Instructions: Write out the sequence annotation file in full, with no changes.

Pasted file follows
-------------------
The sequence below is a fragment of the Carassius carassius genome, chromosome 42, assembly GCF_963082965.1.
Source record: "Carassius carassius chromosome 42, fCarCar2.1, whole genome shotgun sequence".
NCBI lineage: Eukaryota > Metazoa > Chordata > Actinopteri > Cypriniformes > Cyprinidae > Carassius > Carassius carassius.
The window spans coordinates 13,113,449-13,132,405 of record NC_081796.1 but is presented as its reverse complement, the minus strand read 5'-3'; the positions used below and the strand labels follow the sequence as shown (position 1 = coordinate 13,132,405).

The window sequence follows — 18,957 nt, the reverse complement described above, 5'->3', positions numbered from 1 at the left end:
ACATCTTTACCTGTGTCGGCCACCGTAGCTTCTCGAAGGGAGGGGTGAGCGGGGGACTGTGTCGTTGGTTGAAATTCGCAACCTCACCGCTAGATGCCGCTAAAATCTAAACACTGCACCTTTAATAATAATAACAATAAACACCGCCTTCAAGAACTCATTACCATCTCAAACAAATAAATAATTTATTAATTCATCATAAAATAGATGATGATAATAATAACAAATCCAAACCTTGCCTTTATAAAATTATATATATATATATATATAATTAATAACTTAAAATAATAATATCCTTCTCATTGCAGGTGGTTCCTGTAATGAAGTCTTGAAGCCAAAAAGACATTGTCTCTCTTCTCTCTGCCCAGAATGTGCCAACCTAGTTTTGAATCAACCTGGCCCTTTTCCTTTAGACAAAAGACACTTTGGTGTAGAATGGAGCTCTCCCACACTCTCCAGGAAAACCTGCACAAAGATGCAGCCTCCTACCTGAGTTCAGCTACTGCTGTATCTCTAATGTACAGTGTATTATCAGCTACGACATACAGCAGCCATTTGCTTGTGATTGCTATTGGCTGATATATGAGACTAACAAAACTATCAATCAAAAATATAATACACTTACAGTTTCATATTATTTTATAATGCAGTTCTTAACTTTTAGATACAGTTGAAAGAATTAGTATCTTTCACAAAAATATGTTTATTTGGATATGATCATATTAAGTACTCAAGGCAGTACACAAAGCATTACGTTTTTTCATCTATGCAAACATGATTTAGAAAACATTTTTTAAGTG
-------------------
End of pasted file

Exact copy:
The sequence below is a fragment of the Carassius carassius genome, chromosome 42, assembly GCF_963082965.1.
Source record: "Carassius carassius chromosome 42, fCarCar2.1, whole genome shotgun sequence".
NCBI lineage: Eukaryota > Metazoa > Chordata > Actinopteri > Cypriniformes > Cyprinidae > Carassius > Carassius carassius.
The window spans coordinates 13,113,449-13,132,405 of record NC_081796.1 but is presented as its reverse complement, the minus strand read 5'-3'; the positions used below and the strand labels follow the sequence as shown (position 1 = coordinate 13,132,405).

The window sequence follows — 18,957 nt, the reverse complement described above, 5'->3', positions numbered from 1 at the left end:
ACATCTTTACCTGTGTCGGCCACCGTAGCTTCTCGAAGGGAGGGGTGAGCGGGGGACTGTGTCGTTGGTTGAAATTCGCAACCTCACCGCTAGATGCCGCTAAAATCTAAACACTGCACCTTTAATAATAATAACAATAAACACCGCCTTCAAGAACTCATTACCATCTCAAACAAATAAATAATTTATTAATTCATCATAAAATAGATGATGATAATAATAACAAATCCAAACCTTGCCTTTATAAAATTATATATATATATATATATAATTAATAACTTAAAATAATAATATCCTTCTCATTGCAGGTGGTTCCTGTAATGAAGTCTTGAAGCCAAAAAGACATTGTCTCTCTTCTCTCTGCCCAGAATGTGCCAACCTAGTTTTGAATCAACCTGGCCCTTTTCCTTTAGACAAAAGACACTTTGGTGTAGAATGGAGCTCTCCCACACTCTCCAGGAAAACCTGCACAAAGATGCAGCCTCCTACCTGAGTTCAGCTACTGCTGTATCTCTAATGTACAGTGTATTATCAGCTACGACATACAGCAGCCATTTGCTTGTGATTGCTATTGGCTGATATATGAGACTAACAAAACTATCAATCAAAAATATAATACACTTACAGTTTCATATTATTTTATAATGCAGTTCTTAACTTTTAGATACAGTTGAAAGAATTAGTATCTTTCACAAAAATATGTTTATTTGGATATGATCATATTAAGTACTCAAGGCAGTACACAAAGCATTACGTTTTTTCATCTATGCAAACATGATTTAGAAAACATTTTTTAAGTG